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BMC neuroscience

Sensitization of spinal cord nociceptive neurons with a conjugate of substance P and cholera toxin.


PMID 17493276

Abstract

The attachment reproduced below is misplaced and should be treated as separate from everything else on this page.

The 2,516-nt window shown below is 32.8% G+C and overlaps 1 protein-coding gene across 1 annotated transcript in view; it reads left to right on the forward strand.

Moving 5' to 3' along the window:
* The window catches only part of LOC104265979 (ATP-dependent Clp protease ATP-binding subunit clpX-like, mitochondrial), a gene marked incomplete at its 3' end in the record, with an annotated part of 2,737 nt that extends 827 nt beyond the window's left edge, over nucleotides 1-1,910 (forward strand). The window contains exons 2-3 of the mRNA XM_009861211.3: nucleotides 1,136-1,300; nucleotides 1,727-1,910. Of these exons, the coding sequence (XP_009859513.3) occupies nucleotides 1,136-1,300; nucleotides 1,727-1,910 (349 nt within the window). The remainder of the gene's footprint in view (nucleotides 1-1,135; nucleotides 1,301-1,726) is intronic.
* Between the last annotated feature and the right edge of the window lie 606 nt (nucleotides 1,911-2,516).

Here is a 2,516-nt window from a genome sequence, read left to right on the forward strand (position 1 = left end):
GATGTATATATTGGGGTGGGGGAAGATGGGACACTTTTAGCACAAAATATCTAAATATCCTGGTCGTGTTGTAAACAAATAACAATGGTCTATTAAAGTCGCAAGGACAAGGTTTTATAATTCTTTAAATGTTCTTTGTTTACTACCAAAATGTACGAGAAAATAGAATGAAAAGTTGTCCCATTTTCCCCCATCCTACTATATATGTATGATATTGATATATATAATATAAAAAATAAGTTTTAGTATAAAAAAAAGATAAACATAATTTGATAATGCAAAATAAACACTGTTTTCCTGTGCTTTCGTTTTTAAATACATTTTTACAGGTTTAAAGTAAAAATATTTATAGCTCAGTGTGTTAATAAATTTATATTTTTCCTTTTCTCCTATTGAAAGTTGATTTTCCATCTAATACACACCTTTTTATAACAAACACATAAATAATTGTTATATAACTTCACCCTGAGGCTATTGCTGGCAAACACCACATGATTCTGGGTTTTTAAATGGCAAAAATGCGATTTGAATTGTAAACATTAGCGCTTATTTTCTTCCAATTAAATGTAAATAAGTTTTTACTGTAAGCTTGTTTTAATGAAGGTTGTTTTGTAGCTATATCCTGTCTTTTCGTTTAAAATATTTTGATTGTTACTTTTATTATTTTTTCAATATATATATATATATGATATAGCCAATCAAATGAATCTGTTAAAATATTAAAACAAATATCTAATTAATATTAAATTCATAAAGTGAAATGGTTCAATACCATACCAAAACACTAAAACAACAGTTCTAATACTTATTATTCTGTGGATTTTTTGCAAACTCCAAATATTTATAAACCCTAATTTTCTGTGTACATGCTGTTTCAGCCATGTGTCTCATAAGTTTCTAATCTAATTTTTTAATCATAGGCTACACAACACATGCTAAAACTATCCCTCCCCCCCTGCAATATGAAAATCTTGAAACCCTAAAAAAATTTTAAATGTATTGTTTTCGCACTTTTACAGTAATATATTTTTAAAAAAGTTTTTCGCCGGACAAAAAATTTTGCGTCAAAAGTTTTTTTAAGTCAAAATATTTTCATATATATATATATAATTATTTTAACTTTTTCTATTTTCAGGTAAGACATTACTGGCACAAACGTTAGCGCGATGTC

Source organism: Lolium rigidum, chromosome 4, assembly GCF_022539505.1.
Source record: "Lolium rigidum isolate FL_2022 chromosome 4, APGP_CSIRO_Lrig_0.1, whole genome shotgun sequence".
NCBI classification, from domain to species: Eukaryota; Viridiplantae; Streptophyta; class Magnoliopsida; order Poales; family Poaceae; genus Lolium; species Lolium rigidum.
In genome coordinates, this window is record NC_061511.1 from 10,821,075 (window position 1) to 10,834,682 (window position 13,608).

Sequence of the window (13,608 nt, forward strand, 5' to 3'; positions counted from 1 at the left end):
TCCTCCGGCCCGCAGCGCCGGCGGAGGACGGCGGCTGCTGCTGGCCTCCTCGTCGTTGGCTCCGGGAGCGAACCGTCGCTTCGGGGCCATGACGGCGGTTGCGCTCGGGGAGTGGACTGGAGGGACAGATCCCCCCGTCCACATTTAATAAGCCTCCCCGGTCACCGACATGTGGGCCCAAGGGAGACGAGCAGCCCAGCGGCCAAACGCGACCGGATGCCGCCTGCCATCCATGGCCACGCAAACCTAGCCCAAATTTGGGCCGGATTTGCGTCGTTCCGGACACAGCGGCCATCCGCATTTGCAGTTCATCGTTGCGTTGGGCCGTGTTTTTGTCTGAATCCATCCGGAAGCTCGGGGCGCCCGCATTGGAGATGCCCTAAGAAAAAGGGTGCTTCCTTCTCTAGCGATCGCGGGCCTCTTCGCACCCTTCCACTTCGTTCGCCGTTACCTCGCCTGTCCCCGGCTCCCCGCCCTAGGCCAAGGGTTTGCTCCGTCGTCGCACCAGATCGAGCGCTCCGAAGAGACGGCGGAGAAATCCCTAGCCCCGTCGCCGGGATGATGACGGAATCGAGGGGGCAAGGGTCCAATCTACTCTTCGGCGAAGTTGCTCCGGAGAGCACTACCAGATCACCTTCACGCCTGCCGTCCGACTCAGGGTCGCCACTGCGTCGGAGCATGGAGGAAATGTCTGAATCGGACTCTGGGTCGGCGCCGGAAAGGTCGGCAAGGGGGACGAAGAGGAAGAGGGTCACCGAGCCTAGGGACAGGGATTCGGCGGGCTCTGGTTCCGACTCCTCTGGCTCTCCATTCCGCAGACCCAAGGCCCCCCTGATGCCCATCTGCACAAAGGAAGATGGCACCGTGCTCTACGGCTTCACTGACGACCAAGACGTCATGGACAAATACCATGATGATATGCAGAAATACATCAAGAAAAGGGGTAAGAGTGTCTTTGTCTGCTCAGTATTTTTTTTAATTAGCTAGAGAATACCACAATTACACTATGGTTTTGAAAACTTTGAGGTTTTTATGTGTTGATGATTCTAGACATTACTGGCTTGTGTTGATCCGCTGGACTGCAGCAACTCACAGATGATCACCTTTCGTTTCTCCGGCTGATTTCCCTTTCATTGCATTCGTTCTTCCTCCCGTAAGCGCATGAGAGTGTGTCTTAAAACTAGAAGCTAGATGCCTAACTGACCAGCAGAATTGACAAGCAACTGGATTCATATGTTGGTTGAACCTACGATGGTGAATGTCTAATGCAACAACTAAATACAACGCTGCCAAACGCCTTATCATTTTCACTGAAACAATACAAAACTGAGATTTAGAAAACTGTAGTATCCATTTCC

Several investigators have coupled toxins to neuropeptides for the purpose of lesioning specific neurons in the central nervous system. By producing deficits in function these toxin conjugates have yielded valuable information about the role of these cells. In an effort to specifically stimulate cells rather than kill them we have conjugated the neuropeptide substance P to the catalytic subunit of cholera toxin (SP-CTA). This conjugate should be taken up selectively by neurokinin receptor expressing neurons resulting in enhanced adenylate cyclase activity and neuronal firing. The conjugate SP-CTA stimulates adenylate cyclase in cultured cells that are transfected with either the NK1 or NK2 receptor, but not the NK3 receptor. We further demonstrate that intrathecal injection of SP-CTA in rats induces the phosphorylation of the transcription factor cyclic AMP response element binding protein (CREB) and also enhances the expression of the immediate early gene c-Fos. Behaviorally, low doses of SP-CTA (1 microg) injected intrathecally produce thermal hyperalgesia. At higher doses (10 microg) peripheral sensitivity is suppressed suggesting that descending inhibitory pathways may be activated by the SP-CTA induced sensitization of spinal cord neurons. The finding that stimulation of adenylate cyclase in neurokinin receptor expressing neurons in the spinal cord produces thermal hyperalgesia is consistent with the known actions of these neurons. These data demonstrate that cholera toxin can be targeted to specific cell types by coupling the catalytic subunit to a peptide agonist for a g-protein coupled receptor. Furthermore, these results demonstrate that SP-CTA can be used as a tool to study sensitization of central neurons in vivo in the absence of an injury.